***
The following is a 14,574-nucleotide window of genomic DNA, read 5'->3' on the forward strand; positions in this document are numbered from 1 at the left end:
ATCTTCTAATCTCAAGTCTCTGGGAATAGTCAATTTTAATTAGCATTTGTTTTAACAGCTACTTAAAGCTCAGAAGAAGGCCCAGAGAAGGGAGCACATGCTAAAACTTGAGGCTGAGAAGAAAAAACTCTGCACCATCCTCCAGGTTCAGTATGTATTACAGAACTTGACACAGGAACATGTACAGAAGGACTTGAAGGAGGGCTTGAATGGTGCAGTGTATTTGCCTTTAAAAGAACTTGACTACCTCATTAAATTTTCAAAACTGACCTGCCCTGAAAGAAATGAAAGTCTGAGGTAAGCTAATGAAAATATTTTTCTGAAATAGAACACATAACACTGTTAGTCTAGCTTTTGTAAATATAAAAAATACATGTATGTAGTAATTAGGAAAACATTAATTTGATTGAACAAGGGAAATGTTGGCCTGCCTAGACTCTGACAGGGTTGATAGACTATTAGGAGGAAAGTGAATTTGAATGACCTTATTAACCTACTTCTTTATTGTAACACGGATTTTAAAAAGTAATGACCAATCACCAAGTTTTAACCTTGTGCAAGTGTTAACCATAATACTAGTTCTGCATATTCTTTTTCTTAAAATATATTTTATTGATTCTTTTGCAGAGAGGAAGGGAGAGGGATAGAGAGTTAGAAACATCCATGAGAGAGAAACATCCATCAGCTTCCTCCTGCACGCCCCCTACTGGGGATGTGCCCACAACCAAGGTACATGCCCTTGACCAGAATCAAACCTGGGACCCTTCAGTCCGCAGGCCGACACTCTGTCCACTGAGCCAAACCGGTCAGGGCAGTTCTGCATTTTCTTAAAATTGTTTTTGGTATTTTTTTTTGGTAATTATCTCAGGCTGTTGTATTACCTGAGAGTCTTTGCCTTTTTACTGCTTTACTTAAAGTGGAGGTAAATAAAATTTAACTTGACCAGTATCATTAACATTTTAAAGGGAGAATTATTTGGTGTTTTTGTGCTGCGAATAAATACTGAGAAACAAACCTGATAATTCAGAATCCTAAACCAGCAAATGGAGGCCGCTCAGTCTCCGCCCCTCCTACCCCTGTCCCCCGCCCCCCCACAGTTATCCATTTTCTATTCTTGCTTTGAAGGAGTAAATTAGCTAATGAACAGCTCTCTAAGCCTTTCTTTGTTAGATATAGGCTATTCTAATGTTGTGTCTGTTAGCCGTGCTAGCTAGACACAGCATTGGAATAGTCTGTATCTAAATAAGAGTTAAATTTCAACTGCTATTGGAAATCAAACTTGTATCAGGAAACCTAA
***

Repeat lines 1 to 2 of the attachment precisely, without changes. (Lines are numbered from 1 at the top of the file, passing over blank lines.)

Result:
The following is a 14,574-nucleotide window of genomic DNA, read 5'->3' on the forward strand; positions in this document are numbered from 1 at the left end:
ATCTTCTAATCTCAAGTCTCTGGGAATAGTCAATTTTAATTAGCATTTGTTTTAACAGCTACTTAAAGCTCAGAAGAAGGCCCAGAGAAGGGAGCACATGCTAAAACTTGAGGCTGAGAAGAAAAAACTCTGCACCATCCTCCAGGTTCAGTATGTATTACAGAACTTGACACAGGAACATGTACAGAAGGACTTGAAGGAGGGCTTGAATGGTGCAGTGTATTTGCCTTTAAAAGAACTTGACTACCTCATTAAATTTTCAAAACTGACCTGCCCTGAAAGAAATGAAAGTCTGAGGTAAGCTAATGAAAATATTTTTCTGAAATAGAACACATAACACTGTTAGTCTAGCTTTTGTAAATATAAAAAATACATGTATGTAGTAATTAGGAAAACATTAATTTGATTGAACAAGGGAAATGTTGGCCTGCCTAGACTCTGACAGGGTTGATAGACTATTAGGAGGAAAGTGAATTTGAATGACCTTATTAACCTACTTCTTTATTGTAACACGGATTTTAAAAAGTAATGACCAATCACCAAGTTTTAACCTTGTGCAAGTGTTAACCATAATACTAGTTCTGCATATTCTTTTTCTTAAAATATATTTTATTGATTCTTTTGCAGAGAGGAAGGGAGAGGGATAGAGAGTTAGAAACATCCATGAGAGAGAAACATCCATCAGCTTCCTCCTGCACGCCCCCTACTGGGGATGTGCCCACAACCAAGGTACATGCCCTTGACCAGAATCAAACCTGGGACCCTTCAGTCCGCAGGCCGACACTCTGTCCACTGAGCCAAACCGGTCAGGGCAGTTCTGCATTTTCTTAAAATTGTTTTTGGTATTTTTTTTTGGTAATTATCTCAGGCTGTTGTATTACCTGAGAGTCTTTGCCTTTTTACTGCTTTACTTAAAGTGGAGGTAAATAAAATTTAACTTGACCAGTATCATTAACATTTTAAAGGGAGAATTATTTGGTGTTTTTGTGCTGCGAATAAATACTGAGAAACAAACCTGATAATTCAGAATCCTAAACCAGCAAATGGAGGCCGCTCAGTCTCCGCCCCTCCTACCCCTGTCCCCCGCCCCCCCACAGTTATCCATTTTCTATTCTTGCTTTGAAGGAGTAAATTAGCTAATGAACAGCTCTCTAAGCCTTTCTTTGTTAGATATAGGCTATTCTAATGTTGTGTCTGTTAGCCGTGCTAGCTAGACACAGCATTGGAATAGTCTGTATCTAAATAAGAGTTAAATTTCAACTGCTATTGGAAATCAAACTTGTATCAGGAAACCTAA